The Grey-crested Tit is found in the Himalayan foothills and southern-central China. Its natural habitats are temperate forests and subtropical or tropical moist montane forests. Photographed at Paro, Bhutan (Sandipan Ghosh)
The Grey Crowned Crane has more than ten other names. This bird is found in eastern and southern Africa, and is the national bird of Uganda. Photographed at Amboseli, Kenya (Subhamoy Das)
Unlike many other species of the genus Dicaeum, the Fire-breasted Flowerpecker has marked sexual dimorphism with the male having contrasting upper and lower parts with distinctive bright orange breast patch. Females are duller coloured. Photo taken at Bhutan (Deepa Javdekar)
The European Robin, also known as the Robin or Robin Redbreast in the British Isles, was also formerly classified as a member of the thrush family but it is now considered to be an Old World flycatcher. Photographed at Southampton, England, UK (Gargi Biswas)
The Blue Jay is resident through most of eastern and central United States, although western populations may be migratory. Resident populations are also found in Newfoundland, Canada, while breeding populations can be found across southern Canada. Photographed in USA (Kelly Hunt)
The Black-capped Kingfisher is. A widely distributed species in tropical Asia from India east to china, Korea and southeast Asia. The most northerly populations are resident over much of this species’ range but northern populations are migratory. (Sujoy Sarkar Photography)
The Black-and-orange Flycatcher at Ooty Sims Park (Ramesh Aithal)
The Oriental Magpie Robin was formerly grouped with thrushes, but it is now considered an Old World flycatcher. This species is found in the Indian Subcontinent and some parts of Southeast Asia. Photo taken at Baruipur, Kolkata Photographed (Soumyo Chatterjee)

Our mission is to build a global community around the freedom and beauty of birds in the wild as ambassadors for the natural ecosystems that they depend upon. They are the music, decoration, and character of every terrestrial habitat on the planet and have been around since the dinosaurs. They are the witnesses and ambassadors of the awesome power of nature. The wide availability of good, cheap optics has opened their world to us for the last few decades. Amazing, affordable DSLR cameras with long lenses are delivering brilliant digital bird imagery to online communities.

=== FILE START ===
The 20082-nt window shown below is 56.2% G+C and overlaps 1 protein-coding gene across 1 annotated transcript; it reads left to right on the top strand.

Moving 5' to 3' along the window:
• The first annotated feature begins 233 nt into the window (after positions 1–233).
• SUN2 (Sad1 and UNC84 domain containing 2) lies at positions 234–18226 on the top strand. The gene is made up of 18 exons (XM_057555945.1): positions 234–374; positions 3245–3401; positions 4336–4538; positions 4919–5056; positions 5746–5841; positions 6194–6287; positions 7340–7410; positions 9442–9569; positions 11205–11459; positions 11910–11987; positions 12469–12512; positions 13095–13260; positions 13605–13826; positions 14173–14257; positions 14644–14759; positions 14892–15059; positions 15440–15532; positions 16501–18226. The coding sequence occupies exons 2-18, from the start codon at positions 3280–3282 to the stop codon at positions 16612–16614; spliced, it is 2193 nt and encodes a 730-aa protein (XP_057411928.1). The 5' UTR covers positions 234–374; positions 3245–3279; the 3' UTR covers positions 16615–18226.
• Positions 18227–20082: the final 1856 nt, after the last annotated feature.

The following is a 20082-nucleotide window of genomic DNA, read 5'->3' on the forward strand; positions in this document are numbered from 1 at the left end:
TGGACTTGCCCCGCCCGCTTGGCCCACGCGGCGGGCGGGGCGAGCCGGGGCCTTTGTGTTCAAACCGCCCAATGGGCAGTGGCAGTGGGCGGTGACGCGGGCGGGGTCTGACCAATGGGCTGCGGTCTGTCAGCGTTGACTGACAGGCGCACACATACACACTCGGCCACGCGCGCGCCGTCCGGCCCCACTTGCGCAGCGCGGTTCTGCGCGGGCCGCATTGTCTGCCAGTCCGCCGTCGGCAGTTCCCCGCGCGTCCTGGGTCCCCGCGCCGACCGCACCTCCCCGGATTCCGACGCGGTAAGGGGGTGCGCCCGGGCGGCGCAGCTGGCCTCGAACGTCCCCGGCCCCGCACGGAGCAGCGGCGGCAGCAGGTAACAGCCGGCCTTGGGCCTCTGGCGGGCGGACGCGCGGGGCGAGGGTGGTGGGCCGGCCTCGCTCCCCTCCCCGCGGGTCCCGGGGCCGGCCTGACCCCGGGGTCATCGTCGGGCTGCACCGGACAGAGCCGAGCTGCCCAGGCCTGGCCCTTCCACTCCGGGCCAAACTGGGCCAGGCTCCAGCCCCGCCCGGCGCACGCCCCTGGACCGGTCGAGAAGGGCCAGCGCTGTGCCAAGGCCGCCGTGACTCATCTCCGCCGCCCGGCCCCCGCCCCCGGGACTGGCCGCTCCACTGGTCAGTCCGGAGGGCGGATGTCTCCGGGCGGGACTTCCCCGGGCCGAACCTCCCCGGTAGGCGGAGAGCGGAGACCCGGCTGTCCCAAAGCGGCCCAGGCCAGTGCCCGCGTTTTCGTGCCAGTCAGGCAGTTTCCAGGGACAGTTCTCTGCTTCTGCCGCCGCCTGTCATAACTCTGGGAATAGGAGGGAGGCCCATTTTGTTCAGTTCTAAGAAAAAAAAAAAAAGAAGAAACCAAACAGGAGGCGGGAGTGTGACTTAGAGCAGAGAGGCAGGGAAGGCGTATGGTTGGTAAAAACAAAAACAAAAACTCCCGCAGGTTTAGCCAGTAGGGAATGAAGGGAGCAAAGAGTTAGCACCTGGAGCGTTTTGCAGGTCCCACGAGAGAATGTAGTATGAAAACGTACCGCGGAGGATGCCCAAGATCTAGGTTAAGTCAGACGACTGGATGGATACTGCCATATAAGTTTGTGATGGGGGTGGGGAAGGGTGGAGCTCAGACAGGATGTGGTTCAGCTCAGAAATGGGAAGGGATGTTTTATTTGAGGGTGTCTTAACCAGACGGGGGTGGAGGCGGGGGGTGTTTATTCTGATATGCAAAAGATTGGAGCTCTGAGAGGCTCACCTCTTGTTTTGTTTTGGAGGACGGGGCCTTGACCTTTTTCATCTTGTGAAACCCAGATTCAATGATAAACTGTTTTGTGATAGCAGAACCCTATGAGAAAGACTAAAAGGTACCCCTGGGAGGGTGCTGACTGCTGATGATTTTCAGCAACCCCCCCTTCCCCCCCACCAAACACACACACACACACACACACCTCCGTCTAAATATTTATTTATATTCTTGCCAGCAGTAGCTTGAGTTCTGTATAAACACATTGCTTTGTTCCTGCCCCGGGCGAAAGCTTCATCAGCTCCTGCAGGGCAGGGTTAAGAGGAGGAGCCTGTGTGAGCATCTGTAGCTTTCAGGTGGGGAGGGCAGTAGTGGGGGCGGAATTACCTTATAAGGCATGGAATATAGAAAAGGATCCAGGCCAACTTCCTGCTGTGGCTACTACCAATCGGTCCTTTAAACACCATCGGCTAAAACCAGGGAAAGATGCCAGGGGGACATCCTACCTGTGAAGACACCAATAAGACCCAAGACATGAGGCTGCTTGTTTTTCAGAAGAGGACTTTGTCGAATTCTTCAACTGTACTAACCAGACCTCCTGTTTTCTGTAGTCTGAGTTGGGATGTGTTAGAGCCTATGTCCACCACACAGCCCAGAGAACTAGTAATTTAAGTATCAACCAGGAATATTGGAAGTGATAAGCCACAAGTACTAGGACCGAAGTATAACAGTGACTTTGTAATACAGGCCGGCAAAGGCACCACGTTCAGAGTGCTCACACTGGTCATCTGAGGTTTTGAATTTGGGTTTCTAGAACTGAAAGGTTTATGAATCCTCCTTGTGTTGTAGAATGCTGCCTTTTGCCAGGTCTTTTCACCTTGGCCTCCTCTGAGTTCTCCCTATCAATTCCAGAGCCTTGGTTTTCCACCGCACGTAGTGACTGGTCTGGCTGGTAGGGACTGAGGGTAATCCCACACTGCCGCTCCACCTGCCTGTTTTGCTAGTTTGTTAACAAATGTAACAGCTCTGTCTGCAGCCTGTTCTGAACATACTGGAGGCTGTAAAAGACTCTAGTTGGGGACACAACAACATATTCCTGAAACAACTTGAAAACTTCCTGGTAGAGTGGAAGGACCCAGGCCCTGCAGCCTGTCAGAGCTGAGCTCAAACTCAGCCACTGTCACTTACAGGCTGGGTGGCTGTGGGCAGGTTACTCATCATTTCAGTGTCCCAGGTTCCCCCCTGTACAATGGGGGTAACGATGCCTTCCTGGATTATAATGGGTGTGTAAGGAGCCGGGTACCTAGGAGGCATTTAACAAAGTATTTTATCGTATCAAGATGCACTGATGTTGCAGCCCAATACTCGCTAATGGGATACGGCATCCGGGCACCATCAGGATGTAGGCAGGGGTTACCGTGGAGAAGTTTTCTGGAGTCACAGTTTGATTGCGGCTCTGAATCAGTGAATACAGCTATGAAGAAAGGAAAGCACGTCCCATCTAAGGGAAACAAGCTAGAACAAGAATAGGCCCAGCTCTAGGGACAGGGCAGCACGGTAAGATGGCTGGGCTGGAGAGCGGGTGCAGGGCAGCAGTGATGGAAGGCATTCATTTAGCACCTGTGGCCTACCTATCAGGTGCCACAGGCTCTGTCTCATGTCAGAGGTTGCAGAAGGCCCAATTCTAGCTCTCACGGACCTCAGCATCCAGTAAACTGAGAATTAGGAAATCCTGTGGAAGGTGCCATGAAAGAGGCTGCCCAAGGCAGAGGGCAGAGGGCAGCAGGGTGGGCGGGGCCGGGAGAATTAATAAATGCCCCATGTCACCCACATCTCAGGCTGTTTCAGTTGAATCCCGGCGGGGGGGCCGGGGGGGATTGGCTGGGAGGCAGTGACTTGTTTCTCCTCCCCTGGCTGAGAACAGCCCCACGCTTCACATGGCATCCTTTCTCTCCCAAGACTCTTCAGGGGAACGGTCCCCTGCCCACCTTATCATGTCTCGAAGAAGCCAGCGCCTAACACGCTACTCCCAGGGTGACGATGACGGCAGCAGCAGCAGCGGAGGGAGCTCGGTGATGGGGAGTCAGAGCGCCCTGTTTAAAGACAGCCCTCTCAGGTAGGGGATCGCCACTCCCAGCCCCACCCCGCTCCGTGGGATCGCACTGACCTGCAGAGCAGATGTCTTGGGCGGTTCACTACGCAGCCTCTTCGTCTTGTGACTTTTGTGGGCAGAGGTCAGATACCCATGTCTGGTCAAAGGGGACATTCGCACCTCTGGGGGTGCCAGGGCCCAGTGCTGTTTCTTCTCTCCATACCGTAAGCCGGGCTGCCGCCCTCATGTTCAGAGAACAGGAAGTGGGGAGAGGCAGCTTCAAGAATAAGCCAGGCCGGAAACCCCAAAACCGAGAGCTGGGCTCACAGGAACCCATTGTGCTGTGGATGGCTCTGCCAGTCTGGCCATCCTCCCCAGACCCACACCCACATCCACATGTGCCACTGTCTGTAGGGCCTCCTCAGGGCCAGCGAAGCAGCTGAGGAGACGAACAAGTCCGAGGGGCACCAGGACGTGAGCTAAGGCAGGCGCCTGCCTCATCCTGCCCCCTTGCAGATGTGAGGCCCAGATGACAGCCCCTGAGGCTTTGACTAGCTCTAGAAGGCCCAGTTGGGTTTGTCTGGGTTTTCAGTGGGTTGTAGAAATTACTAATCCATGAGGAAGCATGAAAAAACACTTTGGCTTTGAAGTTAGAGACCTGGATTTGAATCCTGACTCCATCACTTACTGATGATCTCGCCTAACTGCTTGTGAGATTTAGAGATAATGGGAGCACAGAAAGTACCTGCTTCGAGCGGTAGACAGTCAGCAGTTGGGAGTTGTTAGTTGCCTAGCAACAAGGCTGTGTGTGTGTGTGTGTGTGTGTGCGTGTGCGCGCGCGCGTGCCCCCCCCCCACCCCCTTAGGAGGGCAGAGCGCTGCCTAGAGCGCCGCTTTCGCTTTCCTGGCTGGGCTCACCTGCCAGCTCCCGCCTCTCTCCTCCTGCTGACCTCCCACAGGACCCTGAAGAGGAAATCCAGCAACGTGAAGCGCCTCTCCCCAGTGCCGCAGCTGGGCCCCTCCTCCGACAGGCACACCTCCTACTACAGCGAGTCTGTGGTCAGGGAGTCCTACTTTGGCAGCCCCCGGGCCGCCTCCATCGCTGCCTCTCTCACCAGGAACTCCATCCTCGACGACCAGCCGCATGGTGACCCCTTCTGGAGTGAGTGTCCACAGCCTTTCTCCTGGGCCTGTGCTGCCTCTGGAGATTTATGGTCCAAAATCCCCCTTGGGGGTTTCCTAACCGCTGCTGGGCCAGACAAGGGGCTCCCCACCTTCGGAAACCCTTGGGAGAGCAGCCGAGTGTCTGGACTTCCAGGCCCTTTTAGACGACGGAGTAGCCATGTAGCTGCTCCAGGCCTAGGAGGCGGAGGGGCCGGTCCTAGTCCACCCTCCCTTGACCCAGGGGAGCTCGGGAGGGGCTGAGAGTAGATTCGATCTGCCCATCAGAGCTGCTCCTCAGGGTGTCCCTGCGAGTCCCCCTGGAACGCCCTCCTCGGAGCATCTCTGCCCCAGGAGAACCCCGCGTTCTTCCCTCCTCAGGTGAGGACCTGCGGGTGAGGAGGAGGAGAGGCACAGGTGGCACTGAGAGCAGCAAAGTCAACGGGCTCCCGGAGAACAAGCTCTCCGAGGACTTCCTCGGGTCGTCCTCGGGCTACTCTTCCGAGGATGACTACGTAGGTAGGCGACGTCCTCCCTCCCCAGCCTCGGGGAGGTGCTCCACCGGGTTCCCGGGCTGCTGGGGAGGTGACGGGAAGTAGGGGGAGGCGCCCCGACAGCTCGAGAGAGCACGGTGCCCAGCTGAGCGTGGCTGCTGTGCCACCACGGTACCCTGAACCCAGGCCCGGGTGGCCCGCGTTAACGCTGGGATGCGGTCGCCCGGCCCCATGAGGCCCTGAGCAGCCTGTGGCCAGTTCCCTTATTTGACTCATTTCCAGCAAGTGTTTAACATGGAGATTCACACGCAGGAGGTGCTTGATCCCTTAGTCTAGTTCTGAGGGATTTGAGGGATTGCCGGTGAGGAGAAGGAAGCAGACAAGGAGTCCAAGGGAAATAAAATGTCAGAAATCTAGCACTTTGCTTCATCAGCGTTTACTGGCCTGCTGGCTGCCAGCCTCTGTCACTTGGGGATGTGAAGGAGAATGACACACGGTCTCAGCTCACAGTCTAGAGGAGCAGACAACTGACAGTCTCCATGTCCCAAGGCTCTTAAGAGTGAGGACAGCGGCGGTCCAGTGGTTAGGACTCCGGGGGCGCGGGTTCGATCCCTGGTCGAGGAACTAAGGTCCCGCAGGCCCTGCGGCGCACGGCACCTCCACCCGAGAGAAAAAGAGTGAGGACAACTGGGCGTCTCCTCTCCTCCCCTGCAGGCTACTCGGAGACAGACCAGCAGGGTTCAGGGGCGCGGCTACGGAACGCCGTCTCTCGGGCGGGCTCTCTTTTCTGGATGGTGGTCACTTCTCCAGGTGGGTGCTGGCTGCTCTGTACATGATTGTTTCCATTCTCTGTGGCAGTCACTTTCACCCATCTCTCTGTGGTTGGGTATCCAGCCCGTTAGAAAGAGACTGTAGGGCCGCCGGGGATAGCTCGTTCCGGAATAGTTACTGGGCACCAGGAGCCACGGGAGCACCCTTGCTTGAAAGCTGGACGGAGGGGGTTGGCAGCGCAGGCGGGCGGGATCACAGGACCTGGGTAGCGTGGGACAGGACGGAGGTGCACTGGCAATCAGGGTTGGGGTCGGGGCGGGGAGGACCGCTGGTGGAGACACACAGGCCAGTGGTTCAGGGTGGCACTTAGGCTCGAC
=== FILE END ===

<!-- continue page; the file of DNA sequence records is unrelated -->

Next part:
We are in a day-and-age during which more bird species are threatened with extinction than ever before. The Wild Birds! Revolution aims to publish the “Top 25 Wild Bird Photographs of the Week” to 1 million people every week by the end of the year. That is a revolution that will change the world! Join thousands of other weekend naturalists, photographers, birders, experts, hikers, nature-lovers, guides, scientists, conservationists and artists that share the thousands of wild bird photographs submitted to the Wild Bird Trust website and Facebook page. Thousands of wild bird enthusiasts are going out every day to photograph our planet’s beautiful birdlife. Pick up your camera, fill your bird feeder, open your heart, and join the Wild Birds! Revolution!!

Edited by Abigail Ramudzuli, Campaign Manager

Top 25 Wild Bird Photographs of the Week: Endemic Birds

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Meet the Author

Steve Boyes
Steve Boyes has dedicated his life to conserving Africa's wilderness areas and the species that depend upon them. After having worked as a camp manager and wilderness guide in the Okavango Delta and doing his PhD field work on the little-known Meyer's Parrot, Steve took up a position as a Centre of Excellence Postdoctoral Fellow at the Percy FitzPatrick Institute of African Ornithology. He has since been appointed the Scientific Director of the Wild Bird Trust and is a 2014 TED Fellow. His work takes him all over Africa, but his day-to-day activities are committed to South Africa's endemic and Critically Endangered Cape Parrot (Poicephalus robustus). Based in Hogsback Village in the Eastern Cape (South Africa), Steve runs the Cape Parrot Project, which aims to stimulate positive change for the species through high-quality research and community-based conservation action. When not in Hogsback, Steve can be found in the Okavango Delta where he explores remote areas of this wetland wilderness on "mokoros" or dug-out canoes to study endangered bird species in areas that are otherwise inaccessible. Steve is a 2013 National Geographic Emerging Explorer for his work in the Okavango Delta and on the Cape Parrot Project.